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West Metro Fire

By Ronda Scholting

The trees and brush looked green enough, but as the fire crept closer, the vegetation exploded in flames. The crew on West Metro’s Brush 39 engine was working on the West Mims Fire, burning in swampland in Georgia, where “low” humidity registered around 50 percent. The fire behavior, vegetation and weather conditions were very different than what West Metro Fire Rescue crews typically see in Colorado, giving them hands on, invaluable experience that they couldn’t have gotten anywhere else but on deployment.

Like many fire agencies across the country, West Metro has a group of firefighters, trained in wildland fire that routinely deploys to assist on fires across the country. In 2017, West Metro crews have worked on fires in California, Oregon, Georgia, Wyoming, Montana and Colorado.

Firefighters and fire apparatus (engines, brush trucks) are listed in a national database – the Resource Ordering and Status System – known as ROSS. Crews are called up, or ordered through regional dispatch centers. The call to deploy can come at any time.

“I’m always packed and ready to go,” said Lieutenant Brendan Finnegan, a member of West Metro’s Wildland Team. “When you’re deployed, you sign on for 14 days of work on the fire and then on top of that, the travel time it takes to get there. When you get the call, they need you as fast as you can get there.”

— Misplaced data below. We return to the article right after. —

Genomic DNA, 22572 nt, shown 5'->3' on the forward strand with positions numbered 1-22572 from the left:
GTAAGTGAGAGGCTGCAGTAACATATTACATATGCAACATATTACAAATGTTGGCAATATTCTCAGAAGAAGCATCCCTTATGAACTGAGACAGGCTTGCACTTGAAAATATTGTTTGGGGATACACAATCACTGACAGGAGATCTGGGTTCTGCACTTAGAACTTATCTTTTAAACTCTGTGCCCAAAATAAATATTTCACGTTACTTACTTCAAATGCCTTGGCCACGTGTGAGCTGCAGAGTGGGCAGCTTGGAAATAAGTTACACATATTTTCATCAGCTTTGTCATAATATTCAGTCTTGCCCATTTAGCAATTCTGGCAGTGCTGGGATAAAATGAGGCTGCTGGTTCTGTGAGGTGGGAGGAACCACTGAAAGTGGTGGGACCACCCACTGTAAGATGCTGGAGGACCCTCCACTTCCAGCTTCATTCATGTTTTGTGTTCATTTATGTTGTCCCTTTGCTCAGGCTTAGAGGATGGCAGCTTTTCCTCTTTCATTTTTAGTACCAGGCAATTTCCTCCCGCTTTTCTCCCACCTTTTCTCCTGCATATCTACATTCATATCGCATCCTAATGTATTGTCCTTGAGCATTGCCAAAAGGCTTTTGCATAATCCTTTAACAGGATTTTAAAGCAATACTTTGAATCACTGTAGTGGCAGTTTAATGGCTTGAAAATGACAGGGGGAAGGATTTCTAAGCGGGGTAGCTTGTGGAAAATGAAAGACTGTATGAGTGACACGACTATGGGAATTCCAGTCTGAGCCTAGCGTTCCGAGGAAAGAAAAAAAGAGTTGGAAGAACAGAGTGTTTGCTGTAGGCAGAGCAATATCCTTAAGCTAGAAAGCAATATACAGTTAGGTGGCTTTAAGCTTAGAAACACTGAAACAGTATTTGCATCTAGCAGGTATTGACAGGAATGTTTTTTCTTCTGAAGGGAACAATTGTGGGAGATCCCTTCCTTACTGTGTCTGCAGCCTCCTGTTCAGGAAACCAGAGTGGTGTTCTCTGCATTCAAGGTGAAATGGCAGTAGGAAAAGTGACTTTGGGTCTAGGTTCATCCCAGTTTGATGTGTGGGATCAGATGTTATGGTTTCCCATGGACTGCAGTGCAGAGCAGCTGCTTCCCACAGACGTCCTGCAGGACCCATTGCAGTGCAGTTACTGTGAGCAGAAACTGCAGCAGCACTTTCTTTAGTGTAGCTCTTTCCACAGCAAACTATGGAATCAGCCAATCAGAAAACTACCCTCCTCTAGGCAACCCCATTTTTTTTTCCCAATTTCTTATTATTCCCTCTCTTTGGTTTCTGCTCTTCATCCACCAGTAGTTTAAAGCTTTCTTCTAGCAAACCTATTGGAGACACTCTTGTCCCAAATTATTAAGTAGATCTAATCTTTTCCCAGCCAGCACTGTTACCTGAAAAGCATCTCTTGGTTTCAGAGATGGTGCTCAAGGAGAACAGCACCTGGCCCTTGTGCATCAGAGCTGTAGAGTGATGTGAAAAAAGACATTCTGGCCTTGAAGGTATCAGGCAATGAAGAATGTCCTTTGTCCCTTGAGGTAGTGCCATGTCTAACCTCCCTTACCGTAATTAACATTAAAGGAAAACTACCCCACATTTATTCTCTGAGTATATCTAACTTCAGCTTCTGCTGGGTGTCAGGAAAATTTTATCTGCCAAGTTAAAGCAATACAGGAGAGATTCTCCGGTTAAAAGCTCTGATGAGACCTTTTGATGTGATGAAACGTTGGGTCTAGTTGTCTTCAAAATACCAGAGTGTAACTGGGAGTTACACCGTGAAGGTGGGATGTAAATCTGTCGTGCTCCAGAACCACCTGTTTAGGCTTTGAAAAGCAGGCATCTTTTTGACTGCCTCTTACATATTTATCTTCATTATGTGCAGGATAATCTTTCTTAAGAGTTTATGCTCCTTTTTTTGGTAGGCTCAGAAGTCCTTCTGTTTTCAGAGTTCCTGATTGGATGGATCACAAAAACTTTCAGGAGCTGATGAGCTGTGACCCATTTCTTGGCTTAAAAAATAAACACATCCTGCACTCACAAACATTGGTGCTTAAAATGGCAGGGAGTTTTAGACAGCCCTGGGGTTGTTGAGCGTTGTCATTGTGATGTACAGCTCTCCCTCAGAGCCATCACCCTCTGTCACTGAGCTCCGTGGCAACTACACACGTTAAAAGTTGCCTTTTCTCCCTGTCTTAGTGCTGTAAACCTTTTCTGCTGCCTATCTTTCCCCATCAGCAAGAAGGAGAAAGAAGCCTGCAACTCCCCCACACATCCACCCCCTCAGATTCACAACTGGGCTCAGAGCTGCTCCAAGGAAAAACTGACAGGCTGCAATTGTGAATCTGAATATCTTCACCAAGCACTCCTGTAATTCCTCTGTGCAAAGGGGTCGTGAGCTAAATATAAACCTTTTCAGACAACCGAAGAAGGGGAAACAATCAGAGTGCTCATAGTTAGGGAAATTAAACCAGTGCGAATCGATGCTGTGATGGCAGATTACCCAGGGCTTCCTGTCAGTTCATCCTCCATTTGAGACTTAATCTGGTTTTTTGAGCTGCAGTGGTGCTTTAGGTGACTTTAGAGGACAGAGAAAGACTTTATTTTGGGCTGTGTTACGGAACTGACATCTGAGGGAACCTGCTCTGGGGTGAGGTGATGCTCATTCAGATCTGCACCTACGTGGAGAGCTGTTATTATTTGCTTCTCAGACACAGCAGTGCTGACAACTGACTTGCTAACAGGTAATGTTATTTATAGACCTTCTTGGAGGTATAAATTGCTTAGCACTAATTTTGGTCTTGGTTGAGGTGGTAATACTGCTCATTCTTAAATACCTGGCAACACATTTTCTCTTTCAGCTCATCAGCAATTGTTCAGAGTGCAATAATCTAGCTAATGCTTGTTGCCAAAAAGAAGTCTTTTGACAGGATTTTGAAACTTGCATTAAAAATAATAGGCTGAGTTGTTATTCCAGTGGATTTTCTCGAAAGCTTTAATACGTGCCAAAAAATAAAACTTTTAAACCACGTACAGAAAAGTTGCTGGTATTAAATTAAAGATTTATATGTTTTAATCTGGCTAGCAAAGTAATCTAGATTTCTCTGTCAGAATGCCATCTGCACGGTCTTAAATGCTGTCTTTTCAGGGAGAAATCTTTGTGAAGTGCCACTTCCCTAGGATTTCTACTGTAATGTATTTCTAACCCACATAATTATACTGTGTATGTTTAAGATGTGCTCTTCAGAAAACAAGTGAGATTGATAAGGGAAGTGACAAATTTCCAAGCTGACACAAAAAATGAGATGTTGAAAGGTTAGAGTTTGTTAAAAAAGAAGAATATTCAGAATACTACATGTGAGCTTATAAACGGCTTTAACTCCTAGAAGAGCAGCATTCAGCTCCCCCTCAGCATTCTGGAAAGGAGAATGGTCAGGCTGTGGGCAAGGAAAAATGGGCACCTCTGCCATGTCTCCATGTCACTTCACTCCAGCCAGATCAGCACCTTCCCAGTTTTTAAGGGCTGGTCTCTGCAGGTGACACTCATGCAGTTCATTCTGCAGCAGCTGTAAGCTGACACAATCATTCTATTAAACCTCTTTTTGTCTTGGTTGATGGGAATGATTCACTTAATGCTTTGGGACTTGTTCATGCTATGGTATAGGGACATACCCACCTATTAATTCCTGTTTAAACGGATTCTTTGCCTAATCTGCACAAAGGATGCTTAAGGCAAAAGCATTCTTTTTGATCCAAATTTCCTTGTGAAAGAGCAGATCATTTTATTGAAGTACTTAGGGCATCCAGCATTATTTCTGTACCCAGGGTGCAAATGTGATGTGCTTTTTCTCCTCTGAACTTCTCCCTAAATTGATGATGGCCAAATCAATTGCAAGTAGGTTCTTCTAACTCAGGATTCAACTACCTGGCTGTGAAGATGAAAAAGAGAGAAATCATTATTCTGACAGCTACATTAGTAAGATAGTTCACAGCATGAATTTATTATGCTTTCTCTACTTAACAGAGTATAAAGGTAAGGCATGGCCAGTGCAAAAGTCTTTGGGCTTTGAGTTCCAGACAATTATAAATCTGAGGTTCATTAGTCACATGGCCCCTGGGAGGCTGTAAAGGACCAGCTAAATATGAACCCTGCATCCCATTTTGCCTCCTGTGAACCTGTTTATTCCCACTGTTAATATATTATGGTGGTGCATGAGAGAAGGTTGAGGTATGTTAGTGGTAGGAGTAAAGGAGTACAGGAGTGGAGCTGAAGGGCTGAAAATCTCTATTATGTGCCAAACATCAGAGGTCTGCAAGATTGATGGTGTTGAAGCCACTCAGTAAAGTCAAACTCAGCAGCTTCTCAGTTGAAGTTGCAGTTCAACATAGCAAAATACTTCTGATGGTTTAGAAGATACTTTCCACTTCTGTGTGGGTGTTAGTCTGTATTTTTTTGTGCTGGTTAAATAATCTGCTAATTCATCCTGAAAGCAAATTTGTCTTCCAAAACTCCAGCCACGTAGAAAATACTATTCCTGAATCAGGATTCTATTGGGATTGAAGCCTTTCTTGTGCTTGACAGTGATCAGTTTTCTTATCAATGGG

Once at the incident, firefighters typically work up to 16-hour days on the fire line, eating in a mess hall and sleeping in tents in fire camp. Crews are required to bring all the personal items they need for two weeks – clothing, protective equipment and their own tent – in one bag, typically called a “red” bag. When crews receive their orders, they know they’re headed to a fire, but that is sometimes all they know.

“You have to be up to the challenge to handle the assignment you’re given and the situation your crew might find itself in,” said Captain Todd Heinl, one of the West Metro firefighters who deployed to the West Mims Fire. “On some incidents, you’re not only dealing with the fire, but other things – like the alligators we saw on the West Mims Fire.”

The opportunity to deploy gives firefighters a wider range of experience that they can draw on once they get home.

“No matter where they go, crews learn lessons about fire behavior, firefighting methods or incident strategy,” said Heinl. “We can use that to fight fires in our district.”

Ronda Scholting is West Metro Fire Rescue’s Communications/Media Relations Specialist.